It’s picnic season, which means backyard BBQs, cocktail parties and lots of appetizers and dips. But what exactly are you serving? It may be called veggie dip, but is it really veggie-based? Below are some popular dips and a few tips to clean them up.
Spinach dip (made with mayonnaise, sour cream and Knorr’s vegetable soup mix). The spinach is a powerhouse, but sadly, it is drowning in fat and sodium from mayonnaise, sour cream and salty soup mix. You can lighten it up easily by subbing plain Greek, non-fat yogurt for sour cream and light mayonnaise for regular. Use just half a packet of Knorr’s soup mix to reduce the sodium content.
Artichoke dip– Artichokes provide awesome pre-biotics in your diet, which help feed healthy pro-biotic bacteria in the gut. Unfortunately, the dip is typically laden with cream cheese, mayonnaise and Parmesan cheese. Would you even realize a vegetable was in there? Lighten it up with Greek yogurt cream cheese (found at Kroger), light mayonnaise and 1/3 less cheese in the recipe. I doubt you’d notice a taste change.
Zucchini bread– most quick breads are fairly high in sugar and calories. Just because a vegetable has been shredded into the batter, does not make it health food. The same goes for carrot cake, which is one of the richest desserts on the planet!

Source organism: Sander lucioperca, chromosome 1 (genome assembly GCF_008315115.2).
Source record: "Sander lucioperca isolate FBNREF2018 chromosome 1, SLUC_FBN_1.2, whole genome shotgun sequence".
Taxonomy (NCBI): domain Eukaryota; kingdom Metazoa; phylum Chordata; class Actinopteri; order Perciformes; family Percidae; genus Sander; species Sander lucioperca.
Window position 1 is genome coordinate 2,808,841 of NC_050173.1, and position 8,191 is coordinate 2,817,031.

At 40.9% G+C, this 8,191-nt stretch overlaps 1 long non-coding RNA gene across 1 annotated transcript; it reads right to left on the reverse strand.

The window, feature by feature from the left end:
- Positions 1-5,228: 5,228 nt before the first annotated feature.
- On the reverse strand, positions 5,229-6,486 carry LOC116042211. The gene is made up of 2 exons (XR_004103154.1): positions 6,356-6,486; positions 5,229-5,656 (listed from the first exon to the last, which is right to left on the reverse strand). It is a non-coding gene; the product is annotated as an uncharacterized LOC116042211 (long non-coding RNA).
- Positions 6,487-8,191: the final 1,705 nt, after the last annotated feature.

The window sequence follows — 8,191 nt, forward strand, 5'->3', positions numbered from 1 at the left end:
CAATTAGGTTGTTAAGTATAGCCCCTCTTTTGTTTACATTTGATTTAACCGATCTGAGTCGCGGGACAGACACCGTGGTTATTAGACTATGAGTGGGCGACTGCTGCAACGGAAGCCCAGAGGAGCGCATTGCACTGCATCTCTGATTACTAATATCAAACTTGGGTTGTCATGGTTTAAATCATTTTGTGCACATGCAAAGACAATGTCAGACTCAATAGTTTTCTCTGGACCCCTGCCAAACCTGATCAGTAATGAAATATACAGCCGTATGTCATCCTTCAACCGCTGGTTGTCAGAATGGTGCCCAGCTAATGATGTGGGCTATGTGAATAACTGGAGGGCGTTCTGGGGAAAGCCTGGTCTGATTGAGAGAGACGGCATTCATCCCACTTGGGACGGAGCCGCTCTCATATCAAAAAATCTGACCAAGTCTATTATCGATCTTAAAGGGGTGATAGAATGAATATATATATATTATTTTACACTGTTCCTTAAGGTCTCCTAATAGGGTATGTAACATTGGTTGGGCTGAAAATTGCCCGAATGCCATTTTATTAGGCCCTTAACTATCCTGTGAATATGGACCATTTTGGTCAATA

Broccoli, Ramen Noodle Slaw– while this looks like it should be healthy, it really is not. Broccoli slaw is very nutritious and a good source of vitamin C and fiber. But when paired with Ramen noodles, butter, slivered almonds, canola oil and sugar, it should not be featured as health food. Ramen noodles are high in sodium and saturated fat (even without the seasoning packet). When you add the seasoning, the sodium content goes through the roof.
If you really want to keep things simple (and healthy), purchase some ready-made, yogurt based dips from Sabra or other brands. You won’t even miss that blob of mayonnaise.